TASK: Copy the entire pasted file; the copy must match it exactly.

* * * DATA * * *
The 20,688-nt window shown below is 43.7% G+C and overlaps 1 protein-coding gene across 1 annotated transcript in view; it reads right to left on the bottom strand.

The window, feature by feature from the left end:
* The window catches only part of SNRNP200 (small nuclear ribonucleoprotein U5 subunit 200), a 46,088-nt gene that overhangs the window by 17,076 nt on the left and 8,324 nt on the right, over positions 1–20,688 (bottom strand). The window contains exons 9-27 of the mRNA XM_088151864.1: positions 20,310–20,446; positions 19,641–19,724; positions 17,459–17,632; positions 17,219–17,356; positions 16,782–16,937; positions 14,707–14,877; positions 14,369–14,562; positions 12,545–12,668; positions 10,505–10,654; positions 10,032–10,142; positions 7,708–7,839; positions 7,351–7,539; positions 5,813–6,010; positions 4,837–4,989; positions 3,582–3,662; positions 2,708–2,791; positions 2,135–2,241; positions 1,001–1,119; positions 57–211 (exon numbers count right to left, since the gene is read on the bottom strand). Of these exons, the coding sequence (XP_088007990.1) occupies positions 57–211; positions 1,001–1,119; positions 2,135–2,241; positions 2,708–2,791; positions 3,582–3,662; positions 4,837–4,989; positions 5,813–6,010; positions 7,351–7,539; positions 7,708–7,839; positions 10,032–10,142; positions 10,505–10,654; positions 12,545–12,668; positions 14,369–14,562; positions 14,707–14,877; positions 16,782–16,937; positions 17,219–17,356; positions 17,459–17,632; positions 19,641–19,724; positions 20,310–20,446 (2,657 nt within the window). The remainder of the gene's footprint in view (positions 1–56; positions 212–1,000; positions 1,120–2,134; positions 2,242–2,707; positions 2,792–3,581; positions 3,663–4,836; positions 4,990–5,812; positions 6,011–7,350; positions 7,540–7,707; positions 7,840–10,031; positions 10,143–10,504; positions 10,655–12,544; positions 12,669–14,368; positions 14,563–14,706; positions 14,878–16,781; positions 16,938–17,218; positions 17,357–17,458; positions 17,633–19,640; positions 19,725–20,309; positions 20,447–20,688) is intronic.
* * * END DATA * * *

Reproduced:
The 20,688-nt window shown below is 43.7% G+C and overlaps 1 protein-coding gene across 1 annotated transcript in view; it reads right to left on the bottom strand.

The window, feature by feature from the left end:
* The window catches only part of SNRNP200 (small nuclear ribonucleoprotein U5 subunit 200), a 46,088-nt gene that overhangs the window by 17,076 nt on the left and 8,324 nt on the right, over positions 1–20,688 (bottom strand). The window contains exons 9-27 of the mRNA XM_088151864.1: positions 20,310–20,446; positions 19,641–19,724; positions 17,459–17,632; positions 17,219–17,356; positions 16,782–16,937; positions 14,707–14,877; positions 14,369–14,562; positions 12,545–12,668; positions 10,505–10,654; positions 10,032–10,142; positions 7,708–7,839; positions 7,351–7,539; positions 5,813–6,010; positions 4,837–4,989; positions 3,582–3,662; positions 2,708–2,791; positions 2,135–2,241; positions 1,001–1,119; positions 57–211 (exon numbers count right to left, since the gene is read on the bottom strand). Of these exons, the coding sequence (XP_088007990.1) occupies positions 57–211; positions 1,001–1,119; positions 2,135–2,241; positions 2,708–2,791; positions 3,582–3,662; positions 4,837–4,989; positions 5,813–6,010; positions 7,351–7,539; positions 7,708–7,839; positions 10,032–10,142; positions 10,505–10,654; positions 12,545–12,668; positions 14,369–14,562; positions 14,707–14,877; positions 16,782–16,937; positions 17,219–17,356; positions 17,459–17,632; positions 19,641–19,724; positions 20,310–20,446 (2,657 nt within the window). The remainder of the gene's footprint in view (positions 1–56; positions 212–1,000; positions 1,120–2,134; positions 2,242–2,707; positions 2,792–3,581; positions 3,663–4,836; positions 4,990–5,812; positions 6,011–7,350; positions 7,540–7,707; positions 7,840–10,031; positions 10,143–10,504; positions 10,655–12,544; positions 12,669–14,368; positions 14,563–14,706; positions 14,878–16,781; positions 16,938–17,218; positions 17,357–17,458; positions 17,633–19,640; positions 19,725–20,309; positions 20,447–20,688) is intronic.